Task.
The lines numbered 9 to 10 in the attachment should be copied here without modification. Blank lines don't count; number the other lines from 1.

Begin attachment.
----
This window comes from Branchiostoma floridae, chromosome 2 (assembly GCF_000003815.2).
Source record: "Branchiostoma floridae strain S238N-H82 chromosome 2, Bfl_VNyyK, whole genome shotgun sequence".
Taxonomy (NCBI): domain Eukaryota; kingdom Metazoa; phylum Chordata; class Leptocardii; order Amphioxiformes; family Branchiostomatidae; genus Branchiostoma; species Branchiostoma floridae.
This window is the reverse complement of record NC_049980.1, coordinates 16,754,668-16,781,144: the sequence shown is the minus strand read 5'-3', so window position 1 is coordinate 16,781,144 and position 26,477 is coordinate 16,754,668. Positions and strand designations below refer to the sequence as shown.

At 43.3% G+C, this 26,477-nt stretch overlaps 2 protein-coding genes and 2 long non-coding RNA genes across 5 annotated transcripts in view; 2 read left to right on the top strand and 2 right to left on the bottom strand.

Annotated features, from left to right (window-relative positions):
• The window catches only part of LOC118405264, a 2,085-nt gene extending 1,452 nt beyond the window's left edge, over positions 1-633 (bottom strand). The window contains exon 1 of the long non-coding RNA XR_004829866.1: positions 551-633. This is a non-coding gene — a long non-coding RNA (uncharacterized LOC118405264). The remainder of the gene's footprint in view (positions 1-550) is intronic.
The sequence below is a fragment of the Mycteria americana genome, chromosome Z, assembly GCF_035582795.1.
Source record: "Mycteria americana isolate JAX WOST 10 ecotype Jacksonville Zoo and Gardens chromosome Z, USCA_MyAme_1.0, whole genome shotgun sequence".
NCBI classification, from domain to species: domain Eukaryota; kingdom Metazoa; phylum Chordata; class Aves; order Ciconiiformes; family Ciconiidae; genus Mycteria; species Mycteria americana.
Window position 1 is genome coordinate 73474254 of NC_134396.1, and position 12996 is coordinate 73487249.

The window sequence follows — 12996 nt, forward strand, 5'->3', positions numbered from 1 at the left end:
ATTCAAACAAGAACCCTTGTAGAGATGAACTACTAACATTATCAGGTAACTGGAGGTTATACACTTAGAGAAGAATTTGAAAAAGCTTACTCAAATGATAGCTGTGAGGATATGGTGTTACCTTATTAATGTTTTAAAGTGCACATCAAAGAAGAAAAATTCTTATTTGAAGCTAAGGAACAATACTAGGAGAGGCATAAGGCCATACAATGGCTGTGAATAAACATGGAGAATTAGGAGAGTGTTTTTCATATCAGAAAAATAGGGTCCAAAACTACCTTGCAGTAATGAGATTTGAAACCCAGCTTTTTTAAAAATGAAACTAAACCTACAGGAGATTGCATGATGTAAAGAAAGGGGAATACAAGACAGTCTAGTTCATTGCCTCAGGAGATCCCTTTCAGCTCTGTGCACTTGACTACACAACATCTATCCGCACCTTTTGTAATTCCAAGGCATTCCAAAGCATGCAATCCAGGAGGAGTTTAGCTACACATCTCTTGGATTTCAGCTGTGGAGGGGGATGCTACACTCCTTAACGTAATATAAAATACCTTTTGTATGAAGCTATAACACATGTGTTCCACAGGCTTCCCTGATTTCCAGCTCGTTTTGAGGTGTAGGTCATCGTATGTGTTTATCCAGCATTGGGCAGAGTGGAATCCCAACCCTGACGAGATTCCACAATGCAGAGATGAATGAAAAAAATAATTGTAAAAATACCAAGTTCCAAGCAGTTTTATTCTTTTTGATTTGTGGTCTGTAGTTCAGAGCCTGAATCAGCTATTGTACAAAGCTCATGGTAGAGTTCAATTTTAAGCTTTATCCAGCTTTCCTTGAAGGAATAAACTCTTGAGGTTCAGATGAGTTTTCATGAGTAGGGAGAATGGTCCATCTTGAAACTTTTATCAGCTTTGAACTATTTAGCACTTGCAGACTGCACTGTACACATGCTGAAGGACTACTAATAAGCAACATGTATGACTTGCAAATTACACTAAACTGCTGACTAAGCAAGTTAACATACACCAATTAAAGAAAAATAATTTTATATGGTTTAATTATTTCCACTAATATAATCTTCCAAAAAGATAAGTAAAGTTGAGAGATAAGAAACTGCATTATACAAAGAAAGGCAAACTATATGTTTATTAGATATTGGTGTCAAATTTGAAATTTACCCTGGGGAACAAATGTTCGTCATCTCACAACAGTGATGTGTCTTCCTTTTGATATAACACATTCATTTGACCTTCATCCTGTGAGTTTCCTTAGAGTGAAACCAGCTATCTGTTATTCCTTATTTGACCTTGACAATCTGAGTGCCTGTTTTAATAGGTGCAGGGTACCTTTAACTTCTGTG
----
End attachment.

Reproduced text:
Source record: "Mycteria americana isolate JAX WOST 10 ecotype Jacksonville Zoo and Gardens chromosome Z, USCA_MyAme_1.0, whole genome shotgun sequence".
NCBI classification, from domain to species: domain Eukaryota; kingdom Metazoa; phylum Chordata; class Aves; order Ciconiiformes; family Ciconiidae; genus Mycteria; species Mycteria americana.